Here’s a thought; There is almost an undoubtedle chancethat something you have used today is madefrom the hands of modern-day slaves. Commonly used materials such as cocoa, cotton, gold, and silver, all have strong ties to modern slavery, and very little is being doneabout it. A quarterof Mica, a mineral used in make-up, is mined by an estimated 20,000 children in Northeast India. The International Labour Organization estimates that over one million children work in mines to supply jewellers like Pandora, Goldsmiths, Cartier, among many others. Uzbekistan, one of the world’s largest exporters of cotton, uses state orchestrated systems of forced labour as a means of production. Marks and Spenser, Mothercare, and Tesco have come under fire for selling clothes made in factories where women work twelve to sixteen hours a day in prison-likeconditions. Conditions have been reported to be so bad that a young womanwas murderedwhile trying to escape the factory.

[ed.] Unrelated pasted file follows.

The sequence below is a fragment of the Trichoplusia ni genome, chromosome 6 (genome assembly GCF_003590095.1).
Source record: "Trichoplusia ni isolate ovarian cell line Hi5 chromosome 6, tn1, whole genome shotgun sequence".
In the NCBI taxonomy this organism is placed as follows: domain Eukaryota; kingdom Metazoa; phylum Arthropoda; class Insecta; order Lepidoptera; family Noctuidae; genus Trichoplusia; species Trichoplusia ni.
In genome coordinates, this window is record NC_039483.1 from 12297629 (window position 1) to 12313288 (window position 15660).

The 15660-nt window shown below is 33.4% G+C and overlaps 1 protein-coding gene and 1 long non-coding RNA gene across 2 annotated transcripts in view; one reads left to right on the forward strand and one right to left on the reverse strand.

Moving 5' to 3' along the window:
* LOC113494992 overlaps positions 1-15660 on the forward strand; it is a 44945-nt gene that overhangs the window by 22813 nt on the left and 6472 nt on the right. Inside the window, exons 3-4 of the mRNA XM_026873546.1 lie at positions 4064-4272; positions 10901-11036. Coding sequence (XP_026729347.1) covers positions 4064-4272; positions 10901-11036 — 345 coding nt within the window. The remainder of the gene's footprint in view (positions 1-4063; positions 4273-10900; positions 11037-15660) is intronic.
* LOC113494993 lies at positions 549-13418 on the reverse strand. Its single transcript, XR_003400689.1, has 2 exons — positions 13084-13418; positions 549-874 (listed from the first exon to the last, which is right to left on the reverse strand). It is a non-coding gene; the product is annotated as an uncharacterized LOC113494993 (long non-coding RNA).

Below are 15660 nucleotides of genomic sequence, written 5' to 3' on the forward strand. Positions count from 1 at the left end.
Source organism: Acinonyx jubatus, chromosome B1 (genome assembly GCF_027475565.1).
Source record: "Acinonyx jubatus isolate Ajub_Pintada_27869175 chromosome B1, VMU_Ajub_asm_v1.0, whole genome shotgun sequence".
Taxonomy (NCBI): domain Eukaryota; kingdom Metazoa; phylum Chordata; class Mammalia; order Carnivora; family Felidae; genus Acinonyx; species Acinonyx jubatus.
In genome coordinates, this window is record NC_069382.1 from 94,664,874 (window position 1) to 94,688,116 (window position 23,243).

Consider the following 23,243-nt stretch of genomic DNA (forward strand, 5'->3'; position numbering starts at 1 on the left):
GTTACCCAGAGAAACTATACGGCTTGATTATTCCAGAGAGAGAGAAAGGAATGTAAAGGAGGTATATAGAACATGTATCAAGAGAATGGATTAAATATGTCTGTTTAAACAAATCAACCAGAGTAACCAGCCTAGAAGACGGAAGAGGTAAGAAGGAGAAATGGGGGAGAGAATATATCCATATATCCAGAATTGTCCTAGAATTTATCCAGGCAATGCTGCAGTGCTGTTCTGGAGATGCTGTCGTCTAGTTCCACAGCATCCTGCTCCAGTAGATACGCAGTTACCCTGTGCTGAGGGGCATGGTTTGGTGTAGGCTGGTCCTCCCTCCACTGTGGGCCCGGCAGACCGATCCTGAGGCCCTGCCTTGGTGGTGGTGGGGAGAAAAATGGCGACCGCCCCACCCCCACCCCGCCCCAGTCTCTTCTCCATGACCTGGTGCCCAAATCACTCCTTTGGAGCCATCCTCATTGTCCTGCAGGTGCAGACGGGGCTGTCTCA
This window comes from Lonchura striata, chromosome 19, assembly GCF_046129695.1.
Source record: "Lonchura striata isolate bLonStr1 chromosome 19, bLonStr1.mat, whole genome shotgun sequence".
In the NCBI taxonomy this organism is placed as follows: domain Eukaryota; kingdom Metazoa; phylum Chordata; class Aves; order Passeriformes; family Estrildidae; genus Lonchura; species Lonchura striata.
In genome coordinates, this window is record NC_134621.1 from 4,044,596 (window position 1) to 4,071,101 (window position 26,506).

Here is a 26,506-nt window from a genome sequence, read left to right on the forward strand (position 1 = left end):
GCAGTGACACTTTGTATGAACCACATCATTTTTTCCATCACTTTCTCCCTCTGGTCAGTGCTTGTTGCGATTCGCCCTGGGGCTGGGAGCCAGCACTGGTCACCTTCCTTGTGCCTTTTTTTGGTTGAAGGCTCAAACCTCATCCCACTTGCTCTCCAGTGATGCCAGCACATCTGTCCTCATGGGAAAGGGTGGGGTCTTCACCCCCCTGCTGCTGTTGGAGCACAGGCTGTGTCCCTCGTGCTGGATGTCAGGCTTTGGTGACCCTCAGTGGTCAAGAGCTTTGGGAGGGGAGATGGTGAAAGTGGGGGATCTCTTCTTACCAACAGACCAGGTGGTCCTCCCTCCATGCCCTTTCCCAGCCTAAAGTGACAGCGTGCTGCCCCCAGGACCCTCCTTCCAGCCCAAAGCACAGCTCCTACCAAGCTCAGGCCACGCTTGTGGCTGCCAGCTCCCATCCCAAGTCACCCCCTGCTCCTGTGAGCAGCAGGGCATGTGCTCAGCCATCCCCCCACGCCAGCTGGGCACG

We never question where the things that we buy and use on an everyday basis come from, and we shouldn’t have to.The fact that we consume goods created as a direct result of forced labour doesn’t reflect our moral shortcomings, but the failure of governments to allow companies to do so. While the UK haspassed the UK Modern Slavery Act of 2015, it is still not enough. As it currently stands, The Act requires ‘commercial organisations’ with a turnover of more than £36 million pounds annually to report on modern slavery in their supply chains. Currently,an estimated 12,000-17,000firms must partake in this obligation. More specially, corporations under the jurisdiction of the act must‘prepare a slavery and human trafficking statement for each financial year of the organisation’, that is, ‘a statement of the steps the organisation has taken during the financial year to ensure that slavery and human trafficking is not taking place … in any of its supply chains, and … in any part of its own business.’Also, the Act suggests that while not legally required, that non-UK subsidiaryalso produce a statement themselves, to keep in good practice, and keep their brand in a good public image. However, as much as the plan intends to do good, some majors loopholes couldpotentially allow companies to maintain their supply chains, regardless of the risk slavery poses to it. For example, in regards to the statementrequirement, critics have argued that companies can simplyissue a declaration expressing that the company ‘has taken no such steps.’ The government heavily relies on the hope that the risks of negative publicity or pressure from shareholders and investors will prompt companies to begin mending their supply chains. However, there is no guarantee that companies will. Considering that 71%of firms believe there is a likelihood of modern slavery occurring at some pointin their supply chain, it is likely that with such a high number of firms facing this issue, the public will overlook the many firms that refuse to repair theirsupply chains. Also, while a company might be willing to address the problem of slaveryin the supply chain, doing so is easier said than done. Researchconducted in Partnership with the Ethical Trading Initiativeinterviewed UK companies that have a high reputation forethical trade or have apublic commitmentto tackle modern slavery. Of these companies, 93% agreed that they have a responsibility to do all they can to address Modern Day Slavery. However, only 40% of these companieshad a clearremediation plan in place. A clear example of the fact that companies face barriers is that 42%of the companies interviewed citedthe length and complexity of their supply chains as one of the major barriers, and 51% saying they lacked the resources to conduct ‘due diligence’ and support supplier initiativesto improve workplace conditions. One of the major barriers companies face is how to best work with suppliers to improve these conditions, while putting in place red-line barriers. All of the interviewed companies stated that withdrawing from a supplier was the last resort, as they wished to protect workers from greater abuse and exploitation.